By Jay Chary
Within the past year, there has been an exponential surge in the discussion of race relations in the United States. While some (white) people love to question why people have to make everything a race issue, discussing these matters is extremely important in order to recognize that the experience of one person is not always the same as the experience of another person– whether it is attending college, working a job, etc.
Mattie Lippe mentions not wanting an entire group to be stigmatized for the actions of a few individuals, and I want to offer a few points that are worth thinking about. Doesn’t a person join a fraternity or sorority to have a shared, respected identity with fellow individuals who were deemed worthy of carrying this identity? To be a part of something that is bigger than oneself and have a sense of belonging?
You endured an extensive process in order to be chosen to carry this group’s name, but when things go awry, you strive to disassociate yourself with the people who have tarnished your group’s name in order to preserve the group’s reputation. This is an understandable course of action, however, these people who tarnished the collective’s reputation were, after all, chosen to be a part of that group.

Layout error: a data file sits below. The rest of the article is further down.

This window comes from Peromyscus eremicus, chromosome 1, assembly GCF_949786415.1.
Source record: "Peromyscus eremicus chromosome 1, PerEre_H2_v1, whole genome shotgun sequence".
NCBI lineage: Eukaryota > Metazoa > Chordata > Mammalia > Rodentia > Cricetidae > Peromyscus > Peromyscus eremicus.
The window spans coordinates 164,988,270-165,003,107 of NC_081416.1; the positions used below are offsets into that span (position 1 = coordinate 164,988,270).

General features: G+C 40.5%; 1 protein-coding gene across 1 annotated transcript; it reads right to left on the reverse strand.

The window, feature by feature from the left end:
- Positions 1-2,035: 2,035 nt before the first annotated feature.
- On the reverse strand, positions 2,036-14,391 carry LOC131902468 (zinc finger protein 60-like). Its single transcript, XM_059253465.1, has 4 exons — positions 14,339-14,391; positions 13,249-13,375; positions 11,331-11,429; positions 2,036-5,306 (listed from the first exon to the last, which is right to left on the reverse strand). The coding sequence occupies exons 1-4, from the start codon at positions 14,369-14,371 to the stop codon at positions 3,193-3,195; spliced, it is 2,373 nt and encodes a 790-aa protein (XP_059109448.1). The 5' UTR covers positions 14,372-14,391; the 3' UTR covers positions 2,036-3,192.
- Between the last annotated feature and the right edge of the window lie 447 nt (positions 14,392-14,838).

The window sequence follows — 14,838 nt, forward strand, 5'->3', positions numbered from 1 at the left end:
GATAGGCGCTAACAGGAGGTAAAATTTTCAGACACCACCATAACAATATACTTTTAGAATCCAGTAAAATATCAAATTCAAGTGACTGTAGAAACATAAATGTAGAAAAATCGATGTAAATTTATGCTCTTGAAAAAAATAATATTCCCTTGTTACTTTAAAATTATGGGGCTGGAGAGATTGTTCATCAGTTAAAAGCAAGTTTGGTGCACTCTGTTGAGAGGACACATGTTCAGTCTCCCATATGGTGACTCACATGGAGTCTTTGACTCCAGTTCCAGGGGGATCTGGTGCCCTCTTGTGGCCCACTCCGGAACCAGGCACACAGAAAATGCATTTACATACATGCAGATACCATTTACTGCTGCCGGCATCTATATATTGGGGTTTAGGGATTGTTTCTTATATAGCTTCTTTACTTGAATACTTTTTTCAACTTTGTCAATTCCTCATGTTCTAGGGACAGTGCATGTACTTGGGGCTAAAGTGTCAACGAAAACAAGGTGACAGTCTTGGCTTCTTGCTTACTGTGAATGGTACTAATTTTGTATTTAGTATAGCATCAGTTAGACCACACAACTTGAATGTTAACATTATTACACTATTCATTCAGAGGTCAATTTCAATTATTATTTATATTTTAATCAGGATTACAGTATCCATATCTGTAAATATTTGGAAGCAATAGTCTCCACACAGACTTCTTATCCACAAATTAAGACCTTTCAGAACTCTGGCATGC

These people, even after these events have taken place, still represent that organization as a whole. Other members of this group, that have actively sought out to be a part of, should not be able to pick and choose what represents them and what doesn’t. Accountability means accepting your mistakes, plain and simple. Not accepting your mistakes while adding in, “…but we donated to [insert charity name here]!” for a desperate means of damage control.
Not wanting a group to be stigmatized due to the actions of some individuals is a great sentiment, and if people didn’t pick and choose when to utilize this sentiment, lots of toxic aspects to our society wouldn’t exist. Stereotypes, racial micro-aggressions, prejudice, the list could go on. But until that happens, let this incident be a cold reminder of what it is like to be on the receiving end of these stereotypes.